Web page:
Dinner @ Can Recasens
I feel like taking a red-eye from NYC to Europe is a gift and a curse. In my mind, getting there first thing in the morning is like cheating an extra day out of the trip. I always have these grandiose visions of getting to the hotel, showering, and heading out for a day of adventure. This almost never happens.
My first day in Barcelona, I ended up spending half the day waiting for the room to be ready because the hotel wouldn’t let us check in “early”…arghhh! I felt trapped, sleepy, and un-showered…not a great combo. And as I waited, I watched as the sun clouded over, the skies turned a deep gray, and then opened up…a thunderstorm our first night in Barcelona. I was told it only rains 28 days out of the year…. what luck!
That said, I heard about a cute, local, uber-authentic spot in an area called Poble Nou. The name of the place was Can Recasens, and I trekked (through the rain!) for dinner. Family-owned, this place was a butcher shop until 2003 when it was converted to a full restaurant. As you enter the front, you are surrounded by shelves of different olive oils, vinegars, and spices and a case full of cured meats and cheeses (all of which are for purchase). Why do the shelves in shops like these look so elegant whereas in my apartment kitchen, it’s just clutter…in any case, it was more reminiscent of a quaint, Catalonian specialty shop than a restaurant, incredibly warm and vibrant.
I felt like I was entering someone’s home, a series of small adjoining rooms, each named after an artist. The rooms were full of diners, none of whom were speaking English. If Spanish diners are there at 11 p.m. on a rainy Thursday, the food must be the truth…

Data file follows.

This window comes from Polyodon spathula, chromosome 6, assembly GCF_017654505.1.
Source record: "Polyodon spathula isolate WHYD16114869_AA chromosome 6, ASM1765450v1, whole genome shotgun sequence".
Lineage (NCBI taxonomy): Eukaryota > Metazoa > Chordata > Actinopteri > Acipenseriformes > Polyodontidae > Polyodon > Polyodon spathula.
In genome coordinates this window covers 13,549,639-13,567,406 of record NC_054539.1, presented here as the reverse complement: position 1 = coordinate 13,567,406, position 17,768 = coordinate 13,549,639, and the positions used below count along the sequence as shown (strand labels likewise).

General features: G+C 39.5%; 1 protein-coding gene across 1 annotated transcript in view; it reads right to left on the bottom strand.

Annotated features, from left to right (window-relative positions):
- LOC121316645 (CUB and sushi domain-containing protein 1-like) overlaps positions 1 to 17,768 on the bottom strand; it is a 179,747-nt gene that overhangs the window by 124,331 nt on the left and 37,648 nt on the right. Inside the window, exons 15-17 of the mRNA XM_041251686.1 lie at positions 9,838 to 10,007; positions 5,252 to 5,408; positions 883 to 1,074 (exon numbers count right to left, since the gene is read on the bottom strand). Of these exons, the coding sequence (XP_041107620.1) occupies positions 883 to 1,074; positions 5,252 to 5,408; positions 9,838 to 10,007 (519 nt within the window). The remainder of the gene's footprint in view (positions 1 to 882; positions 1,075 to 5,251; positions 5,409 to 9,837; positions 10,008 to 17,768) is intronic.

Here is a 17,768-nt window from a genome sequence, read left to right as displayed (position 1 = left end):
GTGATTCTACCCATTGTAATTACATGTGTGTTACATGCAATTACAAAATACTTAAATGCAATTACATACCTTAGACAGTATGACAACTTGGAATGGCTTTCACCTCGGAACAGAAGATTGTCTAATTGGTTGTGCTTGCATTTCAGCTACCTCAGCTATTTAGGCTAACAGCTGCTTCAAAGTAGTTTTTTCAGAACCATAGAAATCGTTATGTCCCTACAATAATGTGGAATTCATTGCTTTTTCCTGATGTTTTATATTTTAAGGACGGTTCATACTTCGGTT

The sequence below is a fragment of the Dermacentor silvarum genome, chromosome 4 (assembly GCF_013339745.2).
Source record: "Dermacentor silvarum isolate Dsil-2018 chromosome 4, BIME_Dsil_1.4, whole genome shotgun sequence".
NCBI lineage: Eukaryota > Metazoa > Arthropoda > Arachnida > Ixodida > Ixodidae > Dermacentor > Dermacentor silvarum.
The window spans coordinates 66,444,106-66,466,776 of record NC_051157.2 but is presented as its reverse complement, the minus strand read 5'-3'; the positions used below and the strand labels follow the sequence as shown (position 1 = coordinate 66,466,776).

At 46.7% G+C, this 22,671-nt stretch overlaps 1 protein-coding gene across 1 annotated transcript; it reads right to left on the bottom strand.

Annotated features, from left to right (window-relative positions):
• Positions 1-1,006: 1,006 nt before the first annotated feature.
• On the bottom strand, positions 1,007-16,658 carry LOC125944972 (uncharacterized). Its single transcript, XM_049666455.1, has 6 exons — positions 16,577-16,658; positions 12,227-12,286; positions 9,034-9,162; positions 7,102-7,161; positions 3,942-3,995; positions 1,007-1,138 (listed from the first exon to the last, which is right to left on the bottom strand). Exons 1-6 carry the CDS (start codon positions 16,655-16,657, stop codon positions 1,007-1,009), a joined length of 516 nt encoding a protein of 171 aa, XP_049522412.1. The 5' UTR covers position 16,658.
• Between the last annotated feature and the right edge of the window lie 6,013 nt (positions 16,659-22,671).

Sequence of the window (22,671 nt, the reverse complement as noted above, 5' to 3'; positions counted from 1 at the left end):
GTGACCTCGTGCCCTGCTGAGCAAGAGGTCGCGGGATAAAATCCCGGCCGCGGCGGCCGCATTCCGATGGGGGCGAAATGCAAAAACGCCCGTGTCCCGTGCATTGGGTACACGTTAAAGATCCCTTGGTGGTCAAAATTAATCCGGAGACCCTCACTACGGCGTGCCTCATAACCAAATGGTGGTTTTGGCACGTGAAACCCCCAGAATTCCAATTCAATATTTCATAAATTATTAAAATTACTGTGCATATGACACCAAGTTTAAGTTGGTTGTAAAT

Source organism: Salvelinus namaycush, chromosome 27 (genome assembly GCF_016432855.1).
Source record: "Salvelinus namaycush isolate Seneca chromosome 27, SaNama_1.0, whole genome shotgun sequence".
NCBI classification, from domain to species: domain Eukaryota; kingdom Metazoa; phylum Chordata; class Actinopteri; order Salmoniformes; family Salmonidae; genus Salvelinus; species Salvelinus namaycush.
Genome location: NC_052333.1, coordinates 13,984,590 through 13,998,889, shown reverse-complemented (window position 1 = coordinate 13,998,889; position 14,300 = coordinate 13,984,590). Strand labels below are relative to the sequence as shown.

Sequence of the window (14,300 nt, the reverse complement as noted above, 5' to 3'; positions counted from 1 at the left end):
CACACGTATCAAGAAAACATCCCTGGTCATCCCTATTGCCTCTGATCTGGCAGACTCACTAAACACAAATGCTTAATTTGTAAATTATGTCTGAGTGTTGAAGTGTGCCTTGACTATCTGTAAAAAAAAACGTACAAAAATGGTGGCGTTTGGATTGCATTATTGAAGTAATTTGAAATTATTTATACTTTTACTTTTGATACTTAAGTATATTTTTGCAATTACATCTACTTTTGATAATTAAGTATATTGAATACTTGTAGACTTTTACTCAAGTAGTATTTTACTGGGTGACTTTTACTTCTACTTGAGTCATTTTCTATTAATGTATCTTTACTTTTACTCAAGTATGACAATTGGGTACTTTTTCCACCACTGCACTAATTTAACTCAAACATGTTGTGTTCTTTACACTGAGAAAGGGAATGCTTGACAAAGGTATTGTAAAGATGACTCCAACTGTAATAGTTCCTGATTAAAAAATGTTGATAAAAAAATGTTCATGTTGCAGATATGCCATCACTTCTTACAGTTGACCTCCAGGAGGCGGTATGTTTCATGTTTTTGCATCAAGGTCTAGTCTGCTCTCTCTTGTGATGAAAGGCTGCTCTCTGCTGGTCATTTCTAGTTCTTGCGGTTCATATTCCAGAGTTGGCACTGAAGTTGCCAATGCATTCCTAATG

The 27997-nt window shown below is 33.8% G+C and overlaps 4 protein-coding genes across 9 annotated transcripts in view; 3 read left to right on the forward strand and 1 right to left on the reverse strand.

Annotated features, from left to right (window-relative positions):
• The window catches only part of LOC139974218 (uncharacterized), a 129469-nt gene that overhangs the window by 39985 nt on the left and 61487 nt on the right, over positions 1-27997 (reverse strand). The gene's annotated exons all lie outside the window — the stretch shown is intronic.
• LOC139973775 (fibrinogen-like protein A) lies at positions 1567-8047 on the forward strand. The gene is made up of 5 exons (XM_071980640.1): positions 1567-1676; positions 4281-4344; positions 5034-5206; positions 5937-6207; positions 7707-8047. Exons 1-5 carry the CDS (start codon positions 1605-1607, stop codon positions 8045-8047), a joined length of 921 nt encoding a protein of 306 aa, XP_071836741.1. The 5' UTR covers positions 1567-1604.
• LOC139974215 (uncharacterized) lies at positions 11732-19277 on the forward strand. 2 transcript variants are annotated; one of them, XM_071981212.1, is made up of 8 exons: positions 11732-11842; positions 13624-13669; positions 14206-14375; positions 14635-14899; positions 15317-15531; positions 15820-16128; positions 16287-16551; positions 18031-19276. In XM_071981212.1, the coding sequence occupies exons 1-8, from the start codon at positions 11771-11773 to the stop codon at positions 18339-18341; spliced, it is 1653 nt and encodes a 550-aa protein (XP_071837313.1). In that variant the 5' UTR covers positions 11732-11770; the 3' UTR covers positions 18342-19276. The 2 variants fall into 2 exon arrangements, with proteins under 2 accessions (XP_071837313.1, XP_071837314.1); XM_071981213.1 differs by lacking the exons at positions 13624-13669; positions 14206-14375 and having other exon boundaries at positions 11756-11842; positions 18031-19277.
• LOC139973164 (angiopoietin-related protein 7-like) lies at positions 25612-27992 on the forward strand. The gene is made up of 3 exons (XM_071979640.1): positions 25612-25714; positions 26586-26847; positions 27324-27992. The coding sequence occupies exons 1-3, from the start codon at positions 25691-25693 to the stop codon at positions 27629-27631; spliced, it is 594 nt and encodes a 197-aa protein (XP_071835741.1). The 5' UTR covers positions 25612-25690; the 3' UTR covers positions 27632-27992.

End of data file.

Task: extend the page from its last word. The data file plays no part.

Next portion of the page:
Meats, cheeses and wine – that’s what to expect (as well as being completely dehydrated the next day…). The dinner started with a lovely cava and a salad loaded with oranges, lamb’s lettuce, mint, pine nuts, chili oil and crispy, fried onions. Then came a Spanish cab, delicious, nutty pernil(Iberian acorn-fed ham, a house specialty), luscious sobrassada (cured sausage from the Balearic islands) with rosemary honey, caramelized chorizo from Leon, melted gruyère cheese over roasted red peppers…Many items are featured as torrades, meats and cheeses stacked or melted over crunchy bread. They also have fondues as well as fustes, which are large wooden cutting boards piled high with various Catalan meats, sausages, pates, and cheeses.
We finished with something that was called chocolate mousse but was a bit lost in translation. I would definitely go back for a casual and (slightly) lighter alternative for dinner. All in, a completely delectable evening and well worth the trek through the rain…